Several businesses operate from the first floor and basement, and the rest of the building is apartments. Nina's Coffee Cafe occupies the corner of the building, and right downstairs is Common Good Books where you can pick up "Classic American Literature or Quality Trash." It's a cozy, inviting space where book-lovers can browse for hours.
Across Western Avenue from the Blair Arcade is the Dacotah Building. Built by William A Frost in 1888 for the princely sum of $700,000, it fell into disrepair in the 1940s.
Renovated and turned into The W A Frost And Company bar and restaurant in 1975, it's probably the finest place to have dinner, and certainly the most architecturally impressive place to eat in Summit Hill.
The Dacotah Building also houses Paper Patisserie, for exclusive handmade paper, fine pens, custom printing and engraving, and beautiful cards and gifts.
Virginia Street Swedenborgian Church
On the corner of Virginia Street and Selby Avenue is the green wood frame Virginia Street Swedenborgian Church. The church was built in 1886. It was designed by Cass Gilbert, architect of the Minnesota State Capitol. The simple yet elegant interior of the church is in almost original condition and may be visited when no service or event is in progress.
The magnificent Roman Catholic Cathedral of St. Paul is another few blocks further on, on your left. It is the Cathedral of the Archdiocese of Saint Paul and Minneapolis.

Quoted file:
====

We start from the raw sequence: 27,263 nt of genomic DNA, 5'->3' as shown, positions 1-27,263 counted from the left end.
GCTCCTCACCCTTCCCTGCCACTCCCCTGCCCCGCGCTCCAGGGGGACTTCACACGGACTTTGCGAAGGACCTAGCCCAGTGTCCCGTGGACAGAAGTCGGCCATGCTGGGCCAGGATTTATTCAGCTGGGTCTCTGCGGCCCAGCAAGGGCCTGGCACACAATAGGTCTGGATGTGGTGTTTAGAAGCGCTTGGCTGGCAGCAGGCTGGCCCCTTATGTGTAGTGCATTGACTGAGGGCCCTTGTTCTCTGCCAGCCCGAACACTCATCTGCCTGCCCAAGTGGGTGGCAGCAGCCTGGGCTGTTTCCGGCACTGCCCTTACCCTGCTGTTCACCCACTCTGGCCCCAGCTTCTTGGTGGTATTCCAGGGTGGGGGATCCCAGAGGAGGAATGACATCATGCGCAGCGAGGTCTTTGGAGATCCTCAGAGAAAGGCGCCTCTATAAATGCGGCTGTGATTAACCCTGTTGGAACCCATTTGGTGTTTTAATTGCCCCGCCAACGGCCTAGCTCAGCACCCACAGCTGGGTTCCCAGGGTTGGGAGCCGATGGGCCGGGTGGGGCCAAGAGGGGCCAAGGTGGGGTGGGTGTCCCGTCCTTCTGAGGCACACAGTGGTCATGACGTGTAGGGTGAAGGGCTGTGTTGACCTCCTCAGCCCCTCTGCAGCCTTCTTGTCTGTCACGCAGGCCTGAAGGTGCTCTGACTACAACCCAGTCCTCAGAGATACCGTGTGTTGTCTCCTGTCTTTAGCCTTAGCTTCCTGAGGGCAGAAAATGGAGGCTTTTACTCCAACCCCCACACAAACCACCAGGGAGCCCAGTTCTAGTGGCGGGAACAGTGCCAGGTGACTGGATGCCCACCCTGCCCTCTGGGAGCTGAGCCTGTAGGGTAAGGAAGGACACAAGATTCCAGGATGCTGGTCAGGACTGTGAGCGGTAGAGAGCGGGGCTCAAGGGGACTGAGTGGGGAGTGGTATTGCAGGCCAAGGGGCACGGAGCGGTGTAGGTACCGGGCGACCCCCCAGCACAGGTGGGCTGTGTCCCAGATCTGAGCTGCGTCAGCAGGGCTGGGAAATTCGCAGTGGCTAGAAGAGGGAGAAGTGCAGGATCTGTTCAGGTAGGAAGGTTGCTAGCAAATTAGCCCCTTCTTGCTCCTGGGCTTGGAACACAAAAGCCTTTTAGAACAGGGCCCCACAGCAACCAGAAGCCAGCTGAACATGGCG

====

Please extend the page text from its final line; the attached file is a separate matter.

It was designed by architect Emmanuel Louis Masqueray, also the chief architect of the 1904 World's Fair in St. Louis, Missouri. Construction began in 1906 and was completed by 1915.
Considered to be one of the most beautiful cathedrals in the United States, it is constructed almost entirely from Minnesotan marble, travertine, and granite. The interior has a stunning open design. Masqueray envisioned a church where all the congregation would be able to hear and see Mass.
The interior is lit by 24 stained glass windows, and the building is topped by a copper clad dome and a 30-foot lantern.
Anyone may attend Mass, but if you wish to explore the cathedral you can only do so when there is no service. The cathedral is also closed to visitors on holidays and holy days. Service times are listed on the cathedral's website. Free tours are given several times a week, again check the cathedral's website for times and dates.